Intended Audience The Strategic Planning Guide is intended for individuals whose responsibilities include leading strategic planning activities in a district functional area or at an MCCCD college. The Guide will also be useful to those who are charged with periodically reporting progress on Governing Board Outcomes and Metrics, as well as those who monitor the extent to which planning goals and objectives have been achieved. The Guide’s authors assume its users are familiar with the distinction between strategic and operational planning; accordingly, this document focuses on high-level organizational plans and on the long-term view of the future. Leaders of strategic planning activities are strongly advised to provide specific guidance to employees involved in operational planning in the form of locally developed tools and instructions with much greater detail than is found in this Guide.

Acknowledgments This document was developed under the direction of Maria Harper-Marinick, Executive Vice-Chancellor and Provost. It was written and edited with the assistance of Andrea Buehman, William Guerriero, Elizabeth Hunt-Larson, and Rene Willekens.

Introduction and Background The Maricopa County Community College District (MCCCD) is comprised of ten colleges and two skill centers serving more than 260,000 students and community members annually with a wide range of programs and services. An on-going integrated, system-wide planning effort has always been critical given the magnitude and diversity of MCCCD and its importance to the community. Historically, the Maricopa system has consistently emphasized planning to help meet its mission and to promote a shared vision for the future. The board-approved district vision, mission, values, goals and strategic directions have provided a foundation for system-wide planning. Each college has its own unique planning process; however, all colleges and district functional areas have incorporated the system-wide strategic directions in their planning processes, participated in system-wide environmental scanning, and reported annually to the Governing Board on their plans and accomplishments. Annual Governing Board reports and board monitoring reports with related metrics have been used to monitor progress.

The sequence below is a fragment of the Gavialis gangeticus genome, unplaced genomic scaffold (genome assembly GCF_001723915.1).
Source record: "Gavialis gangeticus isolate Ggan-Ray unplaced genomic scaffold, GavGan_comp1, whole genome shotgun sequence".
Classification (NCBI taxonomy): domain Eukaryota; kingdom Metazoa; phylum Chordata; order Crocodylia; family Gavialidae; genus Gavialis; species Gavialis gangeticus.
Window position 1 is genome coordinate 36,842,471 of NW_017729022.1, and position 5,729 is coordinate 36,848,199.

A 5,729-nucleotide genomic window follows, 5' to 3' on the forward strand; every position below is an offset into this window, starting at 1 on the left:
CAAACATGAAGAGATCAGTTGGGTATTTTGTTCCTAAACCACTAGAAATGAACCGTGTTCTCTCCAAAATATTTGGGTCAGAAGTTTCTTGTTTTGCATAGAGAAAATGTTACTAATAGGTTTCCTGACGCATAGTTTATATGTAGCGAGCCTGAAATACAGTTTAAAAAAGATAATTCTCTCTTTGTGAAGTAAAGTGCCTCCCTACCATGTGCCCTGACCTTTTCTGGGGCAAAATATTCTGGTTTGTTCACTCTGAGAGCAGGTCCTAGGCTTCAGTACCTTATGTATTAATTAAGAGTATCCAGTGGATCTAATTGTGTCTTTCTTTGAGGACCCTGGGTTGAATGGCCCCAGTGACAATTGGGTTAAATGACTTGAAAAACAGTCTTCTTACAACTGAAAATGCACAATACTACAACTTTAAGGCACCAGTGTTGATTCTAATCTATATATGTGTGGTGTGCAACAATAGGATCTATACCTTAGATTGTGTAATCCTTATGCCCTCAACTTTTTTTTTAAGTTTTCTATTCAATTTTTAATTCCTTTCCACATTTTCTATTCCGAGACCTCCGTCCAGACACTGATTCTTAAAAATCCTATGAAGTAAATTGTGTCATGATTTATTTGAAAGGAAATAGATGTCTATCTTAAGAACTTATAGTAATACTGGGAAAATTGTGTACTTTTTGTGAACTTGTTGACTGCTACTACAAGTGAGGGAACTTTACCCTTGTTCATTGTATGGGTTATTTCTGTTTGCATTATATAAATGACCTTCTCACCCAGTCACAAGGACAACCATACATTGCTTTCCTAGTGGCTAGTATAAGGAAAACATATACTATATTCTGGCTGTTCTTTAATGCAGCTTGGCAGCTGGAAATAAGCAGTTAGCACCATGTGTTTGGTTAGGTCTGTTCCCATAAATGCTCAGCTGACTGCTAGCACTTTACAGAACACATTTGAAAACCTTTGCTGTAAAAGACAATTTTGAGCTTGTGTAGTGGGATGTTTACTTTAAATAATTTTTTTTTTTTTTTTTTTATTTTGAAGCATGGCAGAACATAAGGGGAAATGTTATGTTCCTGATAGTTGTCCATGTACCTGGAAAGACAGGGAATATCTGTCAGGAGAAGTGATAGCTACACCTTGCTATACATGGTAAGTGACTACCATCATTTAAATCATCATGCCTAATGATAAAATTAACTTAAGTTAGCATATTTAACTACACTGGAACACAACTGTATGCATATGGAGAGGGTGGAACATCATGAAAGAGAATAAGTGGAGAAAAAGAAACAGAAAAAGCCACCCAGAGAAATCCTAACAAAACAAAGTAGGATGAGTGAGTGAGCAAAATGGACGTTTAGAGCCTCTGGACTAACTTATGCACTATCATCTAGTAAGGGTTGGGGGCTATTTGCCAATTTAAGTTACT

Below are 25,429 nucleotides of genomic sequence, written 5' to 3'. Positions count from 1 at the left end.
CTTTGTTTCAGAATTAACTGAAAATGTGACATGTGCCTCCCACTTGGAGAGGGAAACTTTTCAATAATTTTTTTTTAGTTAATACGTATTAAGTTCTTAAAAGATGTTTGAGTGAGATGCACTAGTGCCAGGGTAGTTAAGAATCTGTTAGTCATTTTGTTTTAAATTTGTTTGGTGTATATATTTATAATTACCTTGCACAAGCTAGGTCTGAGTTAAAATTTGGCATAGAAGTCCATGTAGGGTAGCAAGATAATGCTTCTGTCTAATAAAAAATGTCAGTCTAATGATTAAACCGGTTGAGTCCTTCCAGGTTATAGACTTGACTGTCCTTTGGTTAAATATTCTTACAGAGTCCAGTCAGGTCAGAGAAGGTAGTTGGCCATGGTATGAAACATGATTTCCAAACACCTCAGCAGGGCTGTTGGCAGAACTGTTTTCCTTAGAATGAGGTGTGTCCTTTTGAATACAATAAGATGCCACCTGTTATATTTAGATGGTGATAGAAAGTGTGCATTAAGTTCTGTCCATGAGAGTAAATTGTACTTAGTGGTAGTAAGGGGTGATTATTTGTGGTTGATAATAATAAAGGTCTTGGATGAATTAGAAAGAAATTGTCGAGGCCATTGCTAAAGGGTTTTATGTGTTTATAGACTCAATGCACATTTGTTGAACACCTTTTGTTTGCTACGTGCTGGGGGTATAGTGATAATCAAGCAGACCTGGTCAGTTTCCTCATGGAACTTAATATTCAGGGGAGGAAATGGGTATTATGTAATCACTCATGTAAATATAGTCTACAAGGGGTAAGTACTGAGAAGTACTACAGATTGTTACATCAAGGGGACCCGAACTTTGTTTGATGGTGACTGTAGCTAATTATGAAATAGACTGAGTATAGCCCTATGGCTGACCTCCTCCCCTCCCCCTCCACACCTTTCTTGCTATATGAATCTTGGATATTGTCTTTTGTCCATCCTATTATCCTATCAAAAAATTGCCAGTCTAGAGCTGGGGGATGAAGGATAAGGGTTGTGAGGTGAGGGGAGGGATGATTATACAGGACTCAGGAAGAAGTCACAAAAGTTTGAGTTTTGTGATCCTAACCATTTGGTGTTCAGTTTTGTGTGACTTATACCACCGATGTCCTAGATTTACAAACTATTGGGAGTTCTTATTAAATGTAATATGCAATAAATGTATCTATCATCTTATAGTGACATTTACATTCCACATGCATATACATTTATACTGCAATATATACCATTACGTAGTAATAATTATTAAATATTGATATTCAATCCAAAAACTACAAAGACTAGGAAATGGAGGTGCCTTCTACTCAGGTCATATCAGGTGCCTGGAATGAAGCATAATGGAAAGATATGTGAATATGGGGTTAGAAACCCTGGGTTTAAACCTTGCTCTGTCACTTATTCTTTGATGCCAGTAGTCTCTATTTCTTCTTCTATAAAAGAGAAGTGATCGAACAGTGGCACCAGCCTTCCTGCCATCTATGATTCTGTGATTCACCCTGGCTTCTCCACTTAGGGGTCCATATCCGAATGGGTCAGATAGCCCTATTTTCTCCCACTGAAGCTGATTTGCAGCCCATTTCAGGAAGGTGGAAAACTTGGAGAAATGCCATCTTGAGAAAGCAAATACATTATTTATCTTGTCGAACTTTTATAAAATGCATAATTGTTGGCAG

http://www.maricopa.edu/stratplan/ The planning process has evolved over time. Since 2010 several new planning initiatives have been introduced including the development of new Governing Board outcome statements, related outcome metrics, a system strategic plan, and an integrated planning model and reporting process. The MCCCD Governing Board has developed and approved new outcome statements and metrics to provide evidence of their attainment. The Governing Board outcomes describe the desired system outcomes and were developed to reflect the core mission, vision, and values of the district. Metrics help document how well the district is meeting its mission and inform improvement planning. The purposes of the metrics are to measure performance and success, to identify areas of challenge, and to inform constituencies of progress.